Here's an entry I made in my poetry journal I don't know how many years ago.
“… for whatsoever the philosopher saith should be done, he [the poet] giveth a perfect picture of it in some one, by whom he presupposeth it was done. So as he coupleth the general notion with the particular example. A perfect picture I say, for he yieldeth to the powers of the mind, an image of that whereof the philosopher bestoweth but a wordish description: which doth neither strike, pierce, nor possess the sight of the soul, so much as the other doth.” (Sir Philip Sidney, “An Apology for Poetry.” )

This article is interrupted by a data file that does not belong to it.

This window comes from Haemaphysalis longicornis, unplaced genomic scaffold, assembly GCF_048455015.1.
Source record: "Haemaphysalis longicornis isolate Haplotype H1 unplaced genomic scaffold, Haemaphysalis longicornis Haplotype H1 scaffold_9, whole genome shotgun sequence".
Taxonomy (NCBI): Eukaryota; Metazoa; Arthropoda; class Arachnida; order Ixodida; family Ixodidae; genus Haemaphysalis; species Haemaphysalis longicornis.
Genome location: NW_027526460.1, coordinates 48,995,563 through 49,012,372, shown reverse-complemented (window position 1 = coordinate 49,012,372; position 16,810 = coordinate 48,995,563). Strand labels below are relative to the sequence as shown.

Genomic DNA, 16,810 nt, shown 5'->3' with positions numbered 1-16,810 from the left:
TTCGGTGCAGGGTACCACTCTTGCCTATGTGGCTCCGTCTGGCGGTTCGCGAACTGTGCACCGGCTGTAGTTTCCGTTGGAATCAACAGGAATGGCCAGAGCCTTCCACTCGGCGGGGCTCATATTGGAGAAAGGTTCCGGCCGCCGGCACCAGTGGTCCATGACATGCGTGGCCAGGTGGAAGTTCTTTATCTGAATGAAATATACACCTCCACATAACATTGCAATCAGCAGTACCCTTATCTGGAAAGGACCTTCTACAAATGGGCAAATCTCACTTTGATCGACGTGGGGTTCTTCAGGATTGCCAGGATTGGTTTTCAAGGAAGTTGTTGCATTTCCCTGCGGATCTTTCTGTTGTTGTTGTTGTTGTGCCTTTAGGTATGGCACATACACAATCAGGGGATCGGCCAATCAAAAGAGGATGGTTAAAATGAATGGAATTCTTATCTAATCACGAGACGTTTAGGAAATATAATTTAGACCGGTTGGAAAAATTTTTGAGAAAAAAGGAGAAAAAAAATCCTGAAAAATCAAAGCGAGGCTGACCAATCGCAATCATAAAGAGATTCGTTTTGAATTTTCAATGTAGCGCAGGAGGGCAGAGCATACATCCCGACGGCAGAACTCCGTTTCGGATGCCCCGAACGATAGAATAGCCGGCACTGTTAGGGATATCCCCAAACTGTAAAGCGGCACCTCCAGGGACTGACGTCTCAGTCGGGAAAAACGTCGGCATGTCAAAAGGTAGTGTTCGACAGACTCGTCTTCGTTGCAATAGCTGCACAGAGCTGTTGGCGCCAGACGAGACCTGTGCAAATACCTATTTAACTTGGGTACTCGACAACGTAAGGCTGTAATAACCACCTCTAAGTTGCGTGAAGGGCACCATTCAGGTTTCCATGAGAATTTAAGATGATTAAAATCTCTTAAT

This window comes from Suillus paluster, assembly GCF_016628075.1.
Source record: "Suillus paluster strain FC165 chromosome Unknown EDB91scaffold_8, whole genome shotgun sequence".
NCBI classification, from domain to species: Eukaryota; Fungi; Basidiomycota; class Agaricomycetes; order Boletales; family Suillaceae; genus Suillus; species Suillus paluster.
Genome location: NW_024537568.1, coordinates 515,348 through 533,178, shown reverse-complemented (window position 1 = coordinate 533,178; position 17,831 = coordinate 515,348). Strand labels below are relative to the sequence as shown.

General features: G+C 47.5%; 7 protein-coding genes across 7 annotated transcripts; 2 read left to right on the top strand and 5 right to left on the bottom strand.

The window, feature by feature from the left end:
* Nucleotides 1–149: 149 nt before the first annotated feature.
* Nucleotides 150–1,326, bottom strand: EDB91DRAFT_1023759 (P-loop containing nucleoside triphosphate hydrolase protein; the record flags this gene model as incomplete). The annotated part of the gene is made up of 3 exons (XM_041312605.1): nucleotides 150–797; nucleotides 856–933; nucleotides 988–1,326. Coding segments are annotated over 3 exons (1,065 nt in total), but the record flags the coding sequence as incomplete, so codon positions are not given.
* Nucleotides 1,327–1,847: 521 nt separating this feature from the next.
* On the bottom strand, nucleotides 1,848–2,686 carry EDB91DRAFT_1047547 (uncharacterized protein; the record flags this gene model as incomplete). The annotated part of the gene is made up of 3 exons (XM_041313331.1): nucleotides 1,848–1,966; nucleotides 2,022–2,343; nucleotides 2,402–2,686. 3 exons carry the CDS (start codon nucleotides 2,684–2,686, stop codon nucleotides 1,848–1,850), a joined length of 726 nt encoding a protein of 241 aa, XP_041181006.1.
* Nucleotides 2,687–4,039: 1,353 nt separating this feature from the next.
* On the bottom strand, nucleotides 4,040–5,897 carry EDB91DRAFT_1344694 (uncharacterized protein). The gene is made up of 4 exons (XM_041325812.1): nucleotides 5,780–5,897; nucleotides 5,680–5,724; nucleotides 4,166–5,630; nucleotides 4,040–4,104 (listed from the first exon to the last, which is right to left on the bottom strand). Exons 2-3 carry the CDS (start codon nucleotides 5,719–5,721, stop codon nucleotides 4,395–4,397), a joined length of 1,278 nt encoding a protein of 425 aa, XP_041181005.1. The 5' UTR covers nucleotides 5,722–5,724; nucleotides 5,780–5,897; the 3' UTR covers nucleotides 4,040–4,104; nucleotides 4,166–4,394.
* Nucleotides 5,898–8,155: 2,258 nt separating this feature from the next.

For Sidney, poetry had two primary functions—to delight and to teach—which made it superior to both philosophy and history. Philosophy presented truths and virtues unadorned, plainly, which made them non memorable. History was restricted by the necessity to show what was done rather than what should be or should have been done. That does not mean that philosophy or history do not have their value. But poetry can do what neither of them can. Sidney uses Christ’s parable of Dives and Lazarus—the one in hell, the other in the bosom of Abraham – to illustrate his point. Christ could have given a straight forward definition of greed or of virtue. But the lecture would not stay in the mind in the same way as the images of the stories he told. Because they delighted, they could also teach. [A particularly interesting phrasing and one that might bear more explication when looking at 20th century poetry is that philosophy teaches those who are already learned. Poetry teaches the innocent.] To illustrate his point about history, he asks where one would look for virtue -- to a historian's representation of Alexander, considering the historian is bound to tell both good things and bad things that happened, or to the poet’s representation of Ulysses or Achilles.